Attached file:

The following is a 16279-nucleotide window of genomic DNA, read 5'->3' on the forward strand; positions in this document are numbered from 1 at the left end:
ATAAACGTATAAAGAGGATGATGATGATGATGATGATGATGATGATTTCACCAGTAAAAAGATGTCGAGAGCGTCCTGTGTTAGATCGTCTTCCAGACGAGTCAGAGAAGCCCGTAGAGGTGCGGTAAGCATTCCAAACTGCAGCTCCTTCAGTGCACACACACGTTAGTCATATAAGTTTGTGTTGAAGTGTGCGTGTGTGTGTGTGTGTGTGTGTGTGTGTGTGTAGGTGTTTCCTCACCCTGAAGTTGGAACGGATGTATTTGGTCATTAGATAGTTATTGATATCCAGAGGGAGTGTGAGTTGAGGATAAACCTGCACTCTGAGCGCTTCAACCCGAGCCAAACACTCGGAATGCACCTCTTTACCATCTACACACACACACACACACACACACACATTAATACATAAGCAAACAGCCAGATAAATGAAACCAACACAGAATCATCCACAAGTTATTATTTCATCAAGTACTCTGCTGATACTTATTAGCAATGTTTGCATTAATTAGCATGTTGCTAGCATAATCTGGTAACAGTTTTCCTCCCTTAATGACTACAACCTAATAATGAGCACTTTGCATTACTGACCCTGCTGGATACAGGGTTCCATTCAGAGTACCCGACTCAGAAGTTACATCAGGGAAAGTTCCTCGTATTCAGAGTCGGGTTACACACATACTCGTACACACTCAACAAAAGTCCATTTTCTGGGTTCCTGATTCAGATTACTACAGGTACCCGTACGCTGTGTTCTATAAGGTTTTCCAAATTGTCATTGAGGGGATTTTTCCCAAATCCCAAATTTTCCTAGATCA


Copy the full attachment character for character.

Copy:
The following is a 16279-nucleotide window of genomic DNA, read 5'->3' on the forward strand; positions in this document are numbered from 1 at the left end:
ATAAACGTATAAAGAGGATGATGATGATGATGATGATGATGATGATTTCACCAGTAAAAAGATGTCGAGAGCGTCCTGTGTTAGATCGTCTTCCAGACGAGTCAGAGAAGCCCGTAGAGGTGCGGTAAGCATTCCAAACTGCAGCTCCTTCAGTGCACACACACGTTAGTCATATAAGTTTGTGTTGAAGTGTGCGTGTGTGTGTGTGTGTGTGTGTGTGTGTGTGTAGGTGTTTCCTCACCCTGAAGTTGGAACGGATGTATTTGGTCATTAGATAGTTATTGATATCCAGAGGGAGTGTGAGTTGAGGATAAACCTGCACTCTGAGCGCTTCAACCCGAGCCAAACACTCGGAATGCACCTCTTTACCATCTACACACACACACACACACACACACACATTAATACATAAGCAAACAGCCAGATAAATGAAACCAACACAGAATCATCCACAAGTTATTATTTCATCAAGTACTCTGCTGATACTTATTAGCAATGTTTGCATTAATTAGCATGTTGCTAGCATAATCTGGTAACAGTTTTCCTCCCTTAATGACTACAACCTAATAATGAGCACTTTGCATTACTGACCCTGCTGGATACAGGGTTCCATTCAGAGTACCCGACTCAGAAGTTACATCAGGGAAAGTTCCTCGTATTCAGAGTCGGGTTACACACATACTCGTACACACTCAACAAAAGTCCATTTTCTGGGTTCCTGATTCAGATTACTACAGGTACCCGTACGCTGTGTTCTATAAGGTTTTCCAAATTGTCATTGAGGGGATTTTTCCCAAATCCCAAATTTTCCTAGATCA